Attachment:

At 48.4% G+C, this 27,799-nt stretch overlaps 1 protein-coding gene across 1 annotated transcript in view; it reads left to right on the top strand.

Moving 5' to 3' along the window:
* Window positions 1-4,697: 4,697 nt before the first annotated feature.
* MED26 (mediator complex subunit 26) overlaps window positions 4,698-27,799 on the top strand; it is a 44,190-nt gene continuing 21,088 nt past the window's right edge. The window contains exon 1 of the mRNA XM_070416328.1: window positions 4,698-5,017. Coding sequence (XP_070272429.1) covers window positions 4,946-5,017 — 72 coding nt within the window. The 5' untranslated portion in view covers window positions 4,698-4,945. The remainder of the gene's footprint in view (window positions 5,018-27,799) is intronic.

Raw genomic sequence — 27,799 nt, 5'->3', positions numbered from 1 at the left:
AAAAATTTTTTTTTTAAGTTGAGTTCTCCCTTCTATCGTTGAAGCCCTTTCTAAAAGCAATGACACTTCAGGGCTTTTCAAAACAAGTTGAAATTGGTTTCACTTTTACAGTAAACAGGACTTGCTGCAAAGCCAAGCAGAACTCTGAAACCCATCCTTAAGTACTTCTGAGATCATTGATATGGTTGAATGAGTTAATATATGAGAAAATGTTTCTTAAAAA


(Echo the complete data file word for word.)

At 48.4% G+C, this 27,799-nt stretch overlaps 1 protein-coding gene across 1 annotated transcript in view; it reads left to right on the top strand.

Moving 5' to 3' along the window:
* Window positions 1-4,697: 4,697 nt before the first annotated feature.
* MED26 (mediator complex subunit 26) overlaps window positions 4,698-27,799 on the top strand; it is a 44,190-nt gene continuing 21,088 nt past the window's right edge. The window contains exon 1 of the mRNA XM_070416328.1: window positions 4,698-5,017. Coding sequence (XP_070272429.1) covers window positions 4,946-5,017 — 72 coding nt within the window. The 5' untranslated portion in view covers window positions 4,698-4,945. The remainder of the gene's footprint in view (window positions 5,018-27,799) is intronic.

Raw genomic sequence — 27,799 nt, 5'->3', positions numbered from 1 at the left:
AAAAATTTTTTTTTTAAGTTGAGTTCTCCCTTCTATCGTTGAAGCCCTTTCTAAAAGCAATGACACTTCAGGGCTTTTCAAAACAAGTTGAAATTGGTTTCACTTTTACAGTAAACAGGACTTGCTGCAAAGCCAAGCAGAACTCTGAAACCCATCCTTAAGTACTTCTGAGATCATTGATATGGTTGAATGAGTTAATATATGAGAAAATGTTTCTTAAAAA